DoBeDo is happy to announce ‘Boundaries‘, Harley Weir’s first solo exhibition at Foam in Amsterdam.
The exhibition presents a selection of Weir’s intimate photographs; mixing both her personal and commissioned work. She describes it as a ‘mix-tape’ of her work to date.
‘Boundaries’ is now open until 19th February 2017.
More info here.
2nd December 2016 – 19 February 2017
1017 DS Amsterdam
‘Homes’ shows photographs made between 17 and 28 October in the migrant and refugee camps of Calais. Taken immediately before and during the clearing of this provisional settlement, Weir’s images bear witness to the humanity and ingenuity of those living there – constructing the domestic and familiar against a backdrop of displacement.
The photographs show us the homes and private spaces of the camp. In the face of oppression and indifference from those most poised to provide assistance, Homes shows a stubborn commitment to the small, personal spaces of humanity within the Calais camp.
All proceeds from the publication of this book will be donated to La Cimade, a French charity committed to protecting and defending the human rights of refugees and migrants. This publication is available exclusively online.
Homes is now sold out. A special edition of Homes is still available, published in an edition of 60 and including a hand-printed image by the artist.
Published in November 2016 by Loose Joints
Edition of 500
Special Edition of 60
DoBeDo is very happy to announce the addition of its newest contributor Harley Weir.
Harley Weir is photographer; born in London in 1988, she still lives and works in the city.
Weir studied Fine Art at Central Saint Martins before embarking on a career as a fashion photographer, moving back and forth between personal projects and commercial work. Weir’s aesthetic in both her photography and film work references the art historical precedents for contemporary portraiture and revels in an of-the-moment naturalism. She uses both analogue and digital techniques and enjoys the opportunities for experimentation offered by the darkroom and in post-production. Her clients include Levis, Meadham Kirchoff, Sonia Rykiel, Topshop and Celine, and magazines that have featured her work include POP, Hot and Cool and Baron.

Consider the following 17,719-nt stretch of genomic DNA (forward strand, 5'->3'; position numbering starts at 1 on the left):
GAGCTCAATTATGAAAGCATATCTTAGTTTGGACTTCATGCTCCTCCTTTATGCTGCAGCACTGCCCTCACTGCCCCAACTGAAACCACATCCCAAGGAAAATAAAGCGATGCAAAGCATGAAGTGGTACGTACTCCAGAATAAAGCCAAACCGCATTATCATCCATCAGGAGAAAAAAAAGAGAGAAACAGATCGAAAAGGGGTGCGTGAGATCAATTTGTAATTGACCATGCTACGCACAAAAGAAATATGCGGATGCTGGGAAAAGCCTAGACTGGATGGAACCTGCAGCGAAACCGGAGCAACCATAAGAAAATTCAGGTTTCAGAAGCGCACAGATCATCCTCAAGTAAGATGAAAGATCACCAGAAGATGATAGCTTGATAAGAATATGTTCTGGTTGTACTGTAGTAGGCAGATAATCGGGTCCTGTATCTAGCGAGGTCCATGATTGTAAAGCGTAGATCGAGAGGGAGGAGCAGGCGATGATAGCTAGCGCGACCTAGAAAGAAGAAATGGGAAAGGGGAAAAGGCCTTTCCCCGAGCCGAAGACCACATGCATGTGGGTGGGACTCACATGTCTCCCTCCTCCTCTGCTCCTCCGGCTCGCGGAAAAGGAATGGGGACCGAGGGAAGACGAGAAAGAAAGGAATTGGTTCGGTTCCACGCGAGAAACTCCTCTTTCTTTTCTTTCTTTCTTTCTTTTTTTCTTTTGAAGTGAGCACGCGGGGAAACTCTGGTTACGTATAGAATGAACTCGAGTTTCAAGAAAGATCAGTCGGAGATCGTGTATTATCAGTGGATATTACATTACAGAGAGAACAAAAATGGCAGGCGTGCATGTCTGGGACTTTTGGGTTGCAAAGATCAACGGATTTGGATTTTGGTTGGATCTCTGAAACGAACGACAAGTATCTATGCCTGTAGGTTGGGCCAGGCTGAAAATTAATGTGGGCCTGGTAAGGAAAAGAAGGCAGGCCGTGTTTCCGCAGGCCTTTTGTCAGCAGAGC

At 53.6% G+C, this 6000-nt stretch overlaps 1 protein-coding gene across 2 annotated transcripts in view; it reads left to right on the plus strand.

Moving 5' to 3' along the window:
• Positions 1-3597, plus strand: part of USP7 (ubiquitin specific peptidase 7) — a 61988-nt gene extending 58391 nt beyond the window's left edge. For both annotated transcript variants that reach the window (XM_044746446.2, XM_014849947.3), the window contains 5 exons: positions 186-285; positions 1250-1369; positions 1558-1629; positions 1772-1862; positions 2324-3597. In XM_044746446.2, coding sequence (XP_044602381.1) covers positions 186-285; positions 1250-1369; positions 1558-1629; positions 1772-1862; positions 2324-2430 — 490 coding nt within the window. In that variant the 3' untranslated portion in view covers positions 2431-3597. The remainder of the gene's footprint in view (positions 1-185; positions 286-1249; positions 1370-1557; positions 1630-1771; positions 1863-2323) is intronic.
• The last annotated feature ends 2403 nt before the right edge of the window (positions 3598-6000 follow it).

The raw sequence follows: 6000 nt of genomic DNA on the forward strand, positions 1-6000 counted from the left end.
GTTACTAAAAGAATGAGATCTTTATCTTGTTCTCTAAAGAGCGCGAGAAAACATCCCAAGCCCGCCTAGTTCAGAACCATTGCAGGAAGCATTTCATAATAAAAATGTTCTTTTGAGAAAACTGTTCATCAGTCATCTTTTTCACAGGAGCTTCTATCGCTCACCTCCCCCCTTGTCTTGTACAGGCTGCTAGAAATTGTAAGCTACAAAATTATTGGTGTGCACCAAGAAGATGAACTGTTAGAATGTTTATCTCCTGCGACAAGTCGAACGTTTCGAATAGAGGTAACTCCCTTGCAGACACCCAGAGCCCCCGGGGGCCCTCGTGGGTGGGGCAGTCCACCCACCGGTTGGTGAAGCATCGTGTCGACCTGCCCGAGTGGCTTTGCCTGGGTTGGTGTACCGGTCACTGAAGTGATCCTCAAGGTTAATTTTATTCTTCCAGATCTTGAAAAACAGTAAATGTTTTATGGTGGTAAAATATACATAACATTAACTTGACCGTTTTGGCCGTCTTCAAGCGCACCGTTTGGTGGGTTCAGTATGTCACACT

Do you find beauty boring?
No way, beauty is so subjective, it’s anything that moves me and I think those things are especially moving if I cant explain why. Enjoying a sunset for example is a bizarre pleasure that only humans seem to appreciate and that makes it so mysterious and so intellectual.
When are men sexy?
Thats another non explainable… Very chemical, but hairy, bottomy and hard is also good.
Whats the difference between using a darkroom and a computer?
Computer and darkroom have alot in common, the Darkness, the fiddling with filters, the stooping… The squinting! The differences that are most important to me are before I get to the darkroom. Post shoot processes are mainly aesthetic and help me keep continuity and an all or nothingness about being an analogue weed.
How do you chose when to take a photo and when to make a film?
I would choose film a lot more if I could find a way to do it with less planning and less funds… I don’t like to bore people and photography is less offensive in that respect, it’s so instant. To make a bad film is so much more harrowing!
Is being female a help or a hinderance when it comes to your photographic practise?
Both, i feel like people disregard me a lot more often, people are usually shocked that I am the one in charge and comments on my looks are usually the first words uttered.. but! that lack of control over people also makes me alot more approachable and I think that allows me to get certain sort of images that maybe a man wouldn’t. Outside of fashion its a lot more useful.
How do you get what you want when taking a photo?
Pah! I don’t know what I want.